Saturday, October 1

Spanish teachers are the ones who need the most years to reach the maximum salary

Some teachers hand out exam papers in the Basque Country. / CR

According to a UGT study with 14 countries, a primary school teacher needs 39 years to reach the highest salary, which a Dutchman achieves in only 18.

Antonio Paniagua

A Spanish primary school teacher needs 39 years to reach the maximum salary, which a Dutchman achieves in only 18. This is stated in a report by the Federation of Public Services (FSP) of the UGT, which asks to address a salary increase due to the entry into force of the educational reform, negotiate the development of the professional career of the number of students per teacher and the reduction of the teaching load.

According to a union report that compares the salaries of 14 countries of the European Union and the OECD, the initial remuneration of Spanish teachers, which is estimated at 30,550 euros, is only above that of teachers in France (26,537). , Italy (24,297) and Portugal (22,351). However, the maximum earnings at the end of their professional career (43,526 euros) are below all of them, except for their counterparts in Italy (35,373), and only slightly above those of Finnish teachers (43,273), although these reach their highest point after twenty years of work.

Primary education teachers in Luxembourg and Switzerland are the ones with the highest maximum salaries, 119,057 and 114,246 euros. The remuneration of the Netherlands (73,201) is striking, which almost doubles the maximum salary of Spanish teachers (43,526) after only 18 years of service.

Spanish teachers of ESO and Baccalaureate, framed in the same civil servant group and with the same salary, have, like primary teachers, an initial salary (34,121 euros) higher than that of France (29,065), Italy (26,114) and Portugal (22,351). However, by achieving the maximum salary, France is above (49,514) Spain (48,447) and Italy below (40,597). Meanwhile, the differences with Portugal (48,245) barely reach 250 euros per year and increase with Finland (50,439) by almost 2,000 euros per year. Such a thing only occurs in ESO, since Finnish teachers who teach Baccalaureate also receive higher salaries.

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In addition, at all levels, the maximum remuneration arrives in Finland after 20 years and 34 in Portugal, and not after 39, as it happens in Spain. UGT emphasizes that, for retirement purposes, the maximum contributions are reached with 35 years of service, so, in practice, many Spanish teachers reach retirement age without having been able to reach such remuneration.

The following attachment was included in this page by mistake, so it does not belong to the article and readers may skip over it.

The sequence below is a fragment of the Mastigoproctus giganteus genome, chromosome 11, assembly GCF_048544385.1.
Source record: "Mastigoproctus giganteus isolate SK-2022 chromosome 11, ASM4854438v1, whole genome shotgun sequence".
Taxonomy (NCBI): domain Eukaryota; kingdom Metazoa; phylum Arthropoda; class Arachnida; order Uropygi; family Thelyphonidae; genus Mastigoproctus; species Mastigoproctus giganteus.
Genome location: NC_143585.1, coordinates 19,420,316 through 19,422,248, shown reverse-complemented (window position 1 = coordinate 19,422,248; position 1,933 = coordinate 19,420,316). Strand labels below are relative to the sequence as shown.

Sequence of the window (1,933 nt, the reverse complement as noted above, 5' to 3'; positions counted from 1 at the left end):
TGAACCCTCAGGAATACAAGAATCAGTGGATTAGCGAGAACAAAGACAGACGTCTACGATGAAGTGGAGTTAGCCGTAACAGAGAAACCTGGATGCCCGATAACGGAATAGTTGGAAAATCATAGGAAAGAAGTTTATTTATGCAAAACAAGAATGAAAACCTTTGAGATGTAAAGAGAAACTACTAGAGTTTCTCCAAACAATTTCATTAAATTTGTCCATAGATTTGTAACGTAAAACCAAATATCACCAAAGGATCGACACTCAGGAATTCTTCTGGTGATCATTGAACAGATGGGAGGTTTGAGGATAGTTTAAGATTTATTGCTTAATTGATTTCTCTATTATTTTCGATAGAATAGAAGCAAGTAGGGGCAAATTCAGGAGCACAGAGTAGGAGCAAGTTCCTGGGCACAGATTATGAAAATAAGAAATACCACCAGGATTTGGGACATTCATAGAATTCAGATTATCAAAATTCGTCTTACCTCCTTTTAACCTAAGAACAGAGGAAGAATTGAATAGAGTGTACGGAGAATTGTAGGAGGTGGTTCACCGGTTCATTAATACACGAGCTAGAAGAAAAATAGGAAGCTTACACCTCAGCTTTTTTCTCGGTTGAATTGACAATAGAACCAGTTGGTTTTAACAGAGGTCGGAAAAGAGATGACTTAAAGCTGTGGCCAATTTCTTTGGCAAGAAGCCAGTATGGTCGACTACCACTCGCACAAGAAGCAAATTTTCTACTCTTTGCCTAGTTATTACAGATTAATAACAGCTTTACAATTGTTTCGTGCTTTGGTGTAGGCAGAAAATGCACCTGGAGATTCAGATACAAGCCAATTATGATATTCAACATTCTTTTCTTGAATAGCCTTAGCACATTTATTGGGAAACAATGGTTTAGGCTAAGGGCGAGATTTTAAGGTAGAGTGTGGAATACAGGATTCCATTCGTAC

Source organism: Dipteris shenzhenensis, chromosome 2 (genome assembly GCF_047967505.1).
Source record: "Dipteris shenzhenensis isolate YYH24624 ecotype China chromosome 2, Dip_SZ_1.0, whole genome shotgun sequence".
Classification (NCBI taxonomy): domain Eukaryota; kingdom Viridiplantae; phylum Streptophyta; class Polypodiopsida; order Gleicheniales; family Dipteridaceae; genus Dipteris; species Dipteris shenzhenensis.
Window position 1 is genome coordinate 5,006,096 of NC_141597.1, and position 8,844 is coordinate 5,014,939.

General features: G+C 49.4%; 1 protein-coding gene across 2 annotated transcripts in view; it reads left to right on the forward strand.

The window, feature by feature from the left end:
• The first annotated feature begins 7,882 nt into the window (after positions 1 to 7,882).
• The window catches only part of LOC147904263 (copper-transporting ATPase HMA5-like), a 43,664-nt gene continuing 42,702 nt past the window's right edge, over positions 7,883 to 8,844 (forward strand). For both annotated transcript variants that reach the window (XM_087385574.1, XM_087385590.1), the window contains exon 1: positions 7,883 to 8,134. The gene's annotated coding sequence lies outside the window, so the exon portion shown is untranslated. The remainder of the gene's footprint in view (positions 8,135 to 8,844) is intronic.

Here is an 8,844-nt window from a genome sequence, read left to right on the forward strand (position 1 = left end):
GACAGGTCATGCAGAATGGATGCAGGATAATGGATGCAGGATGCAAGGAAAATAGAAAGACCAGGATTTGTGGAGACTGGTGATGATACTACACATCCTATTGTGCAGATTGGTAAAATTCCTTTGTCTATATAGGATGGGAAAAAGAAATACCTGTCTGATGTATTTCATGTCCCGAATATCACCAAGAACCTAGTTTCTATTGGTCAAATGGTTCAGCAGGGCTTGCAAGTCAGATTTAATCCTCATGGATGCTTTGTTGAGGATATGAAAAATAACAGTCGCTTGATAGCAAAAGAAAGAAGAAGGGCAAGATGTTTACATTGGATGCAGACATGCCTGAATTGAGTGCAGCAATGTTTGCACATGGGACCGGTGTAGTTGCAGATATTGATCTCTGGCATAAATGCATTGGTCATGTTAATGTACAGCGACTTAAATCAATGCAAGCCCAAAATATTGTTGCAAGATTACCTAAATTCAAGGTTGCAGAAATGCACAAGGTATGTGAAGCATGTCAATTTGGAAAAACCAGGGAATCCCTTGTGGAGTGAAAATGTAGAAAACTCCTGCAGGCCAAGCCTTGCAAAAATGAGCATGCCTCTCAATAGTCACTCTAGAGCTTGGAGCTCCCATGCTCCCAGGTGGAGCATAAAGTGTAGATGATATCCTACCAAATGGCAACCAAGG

The data places Spain, in all educational stages, in eleventh place of the 14 countries analyzed, a position that becomes twelfth at the end of the teaching career, except in the case of ESO, in which the eleventh place.

In addition, the salary increase is made in a very different percentage. While in France it increases by more than 70% and in Portugal it reaches almost 116%, in Spain the salary only increases by 42% throughout the teaching career. In Italy, the only country significantly below, the increases to reach the maximum salary are estimated at 50% and are acquired four years before Spanish teachers.

As in the comparison at European level, the salaries of teachers in Spain vary significantly depending on the autonomous community in which they carry out their work. These differences widen in many cases throughout the professional career, reaching over a thousand euros per month in primary school and 800 in secondary school.

The study puts on the table the reality of the imbalance that exists between some communities and others in all teaching bodies. Without taking into account the island communities and the autonomous cities of Ceuta and Melilla, which have special characteristics, the highest salaries are obtained by teachers in Asturias, Murcia and Euskadi, while the lowest are found in Extremadura, Andalusia and Castilla and Leon.

The situation of Madrid’s secondary and FP teachers stands out. These professionals, despite significantly increasing the amount they receive throughout their careers, cannot compensate for the fact that they receive one of the lowest initial salaries. This disadvantage means that, despite being one of the richest autonomous communities, its teachers receive lower salaries than the rest, except for teachers from Extremadura -the one with the least salaries-, Andalusian, Castilian, Leonese and Aragonese. These discrepancies exceed 200 euros per month with respect to Basque teachers, 320 in vocational training and 120 euros per month with respect to Asturian teachers.

As the study confirms, the differences from the year 2010 between the salaries received by teachers in Spain and those of the OECD and the EU have only increased. In fact, while as of 2014 the levels prior to the crisis were recovered in the average of the OECD and of 2015 in the EU, in Spain this level of income has not yet been reached.

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